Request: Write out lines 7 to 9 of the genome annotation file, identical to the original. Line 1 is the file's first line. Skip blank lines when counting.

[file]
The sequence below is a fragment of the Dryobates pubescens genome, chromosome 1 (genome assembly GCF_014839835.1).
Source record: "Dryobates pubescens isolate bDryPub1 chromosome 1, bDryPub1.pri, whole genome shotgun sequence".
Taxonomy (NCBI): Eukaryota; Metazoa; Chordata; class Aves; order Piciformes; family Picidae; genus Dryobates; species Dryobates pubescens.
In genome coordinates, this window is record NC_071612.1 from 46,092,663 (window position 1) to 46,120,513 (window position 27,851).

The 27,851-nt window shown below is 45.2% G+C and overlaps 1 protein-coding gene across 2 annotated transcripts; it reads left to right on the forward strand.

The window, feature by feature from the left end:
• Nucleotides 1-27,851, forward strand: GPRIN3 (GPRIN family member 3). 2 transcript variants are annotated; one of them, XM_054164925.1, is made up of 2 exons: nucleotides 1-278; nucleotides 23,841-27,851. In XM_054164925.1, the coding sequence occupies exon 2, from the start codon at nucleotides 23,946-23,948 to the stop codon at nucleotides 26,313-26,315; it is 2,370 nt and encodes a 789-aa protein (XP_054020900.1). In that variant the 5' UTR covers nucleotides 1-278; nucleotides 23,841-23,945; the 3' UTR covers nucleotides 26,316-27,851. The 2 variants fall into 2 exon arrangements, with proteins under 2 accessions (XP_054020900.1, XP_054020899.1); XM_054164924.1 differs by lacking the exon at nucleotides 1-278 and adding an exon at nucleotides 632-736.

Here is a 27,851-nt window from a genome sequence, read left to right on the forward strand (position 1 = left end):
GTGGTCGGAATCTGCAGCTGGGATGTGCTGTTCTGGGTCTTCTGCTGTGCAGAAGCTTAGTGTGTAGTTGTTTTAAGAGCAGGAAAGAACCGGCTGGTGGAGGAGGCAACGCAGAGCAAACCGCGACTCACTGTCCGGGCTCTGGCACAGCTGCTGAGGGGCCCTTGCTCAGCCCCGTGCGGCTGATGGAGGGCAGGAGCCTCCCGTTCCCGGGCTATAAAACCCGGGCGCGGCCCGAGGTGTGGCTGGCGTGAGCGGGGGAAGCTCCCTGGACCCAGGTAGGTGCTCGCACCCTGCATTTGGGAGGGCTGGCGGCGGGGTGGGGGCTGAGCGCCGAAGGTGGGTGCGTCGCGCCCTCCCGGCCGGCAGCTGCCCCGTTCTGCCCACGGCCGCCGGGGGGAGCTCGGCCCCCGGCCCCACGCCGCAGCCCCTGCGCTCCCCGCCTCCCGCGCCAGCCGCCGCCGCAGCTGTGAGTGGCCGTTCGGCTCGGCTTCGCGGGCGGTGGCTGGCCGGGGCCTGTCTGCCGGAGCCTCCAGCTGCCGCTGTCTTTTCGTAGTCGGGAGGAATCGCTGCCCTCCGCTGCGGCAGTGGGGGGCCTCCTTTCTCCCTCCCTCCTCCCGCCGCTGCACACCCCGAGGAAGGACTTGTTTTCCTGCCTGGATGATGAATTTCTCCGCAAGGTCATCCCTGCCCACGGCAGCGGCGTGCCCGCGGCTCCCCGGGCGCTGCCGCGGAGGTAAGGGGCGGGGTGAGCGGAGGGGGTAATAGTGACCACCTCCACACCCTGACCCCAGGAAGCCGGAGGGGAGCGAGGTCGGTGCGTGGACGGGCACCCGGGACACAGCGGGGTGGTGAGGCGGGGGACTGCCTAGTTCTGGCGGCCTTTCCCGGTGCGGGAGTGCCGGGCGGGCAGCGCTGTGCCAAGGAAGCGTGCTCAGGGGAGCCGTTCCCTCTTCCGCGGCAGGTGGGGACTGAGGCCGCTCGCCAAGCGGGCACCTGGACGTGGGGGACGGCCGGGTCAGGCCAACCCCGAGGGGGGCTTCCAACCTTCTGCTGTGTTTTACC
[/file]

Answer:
• Nucleotides 1-27,851, forward strand: GPRIN3 (GPRIN family member 3). 2 transcript variants are annotated; one of them, XM_054164925.1, is made up of 2 exons: nucleotides 1-278; nucleotides 23,841-27,851. In XM_054164925.1, the coding sequence occupies exon 2, from the start codon at nucleotides 23,946-23,948 to the stop codon at nucleotides 26,313-26,315; it is 2,370 nt and encodes a 789-aa protein (XP_054020900.1). In that variant the 5' UTR covers nucleotides 1-278; nucleotides 23,841-23,945; the 3' UTR covers nucleotides 26,316-27,851. The 2 variants fall into 2 exon arrangements, with proteins under 2 accessions (XP_054020900.1, XP_054020899.1); XM_054164924.1 differs by lacking the exon at nucleotides 1-278 and adding an exon at nucleotides 632-736.

Here is a 27,851-nt window from a genome sequence, read left to right on the forward strand (position 1 = left end):
GTGGTCGGAATCTGCAGCTGGGATGTGCTGTTCTGGGTCTTCTGCTGTGCAGAAGCTTAGTGTGTAGTTGTTTTAAGAGCAGGAAAGAACCGGCTGGTGGAGGAGGCAACGCAGAGCAAACCGCGACTCACTGTCCGGGCTCTGGCACAGCTGCTGAGGGGCCCTTGCTCAGCCCCGTGCGGCTGATGGAGGGCAGGAGCCTCCCGTTCCCGGGCTATAAAACCCGGGCGCGGCCCGAGGTGTGGCTGGCGTGAGCGGGGGAAGCTCCCTGGACCCAGGTAGGTGCTCGCACCCTGCATTTGGGAGGGCTGGCGGCGGGGTGGGGGCTGAGCGCCGAAGGTGGGTGCGTCGCGCCCTCCCGGCCGGCAGCTGCCCCGTTCTGCCCACGGCCGCCGGGGGGAGCTCGGCCCCCGGCCCCACGCCGCAGCCCCTGCGCTCCCCGCCTCCCGCGCCAGCCGCCGCCGCAGCTGTGAGTGGCCGTTCGGCTCGGCTTCGCGGGCGGTGGCTGGCCGGGGCCTGTCTGCCGGAGCCTCCAGCTGCCGCTGTCTTTTCGTAGTCGGGAGGAATCGCTGCCCTCCGCTGCGGCAGTGGGGGGCCTCCTTTCTCCCTCCCTCCTCCCGCCGCTGCACACCCCGAGGAAGGACTTGTTTTCCTGCCTGGATGATGAATTTCTCCGCAAGGTCATCCCTGCCCACGGCAGCGGCGTGCCCGCGGCTCCCCGGGCGCTGCCGCGGAGGTAAGGGGCGGGGTGAGCGGAGGGGGTAATAGTGACCACCTCCACACCCTGACCCCAGGAAGCCGGAGGGGAGCGAGGTCGGTGCGTGGACGGGCACCCGGGACACAGCGGGGTGGTGAGGCGGGGGACTGCCTAGTTCTGGCGGCCTTTCCCGGTGCGGGAGTGCCGGGCGGGCAGCGCTGTGCCAAGGAAGCGTGCTCAGGGGAGCCGTTCCCTCTTCCGCGGCAGGTGGGGACTGAGGCCGCTCGCCAAGCGGGCACCTGGACGTGGGGGACGGCCGGGTCAGGCCAACCCCGAGGGGGGCTTCCAACCTTCTGCTGTGTTTTACC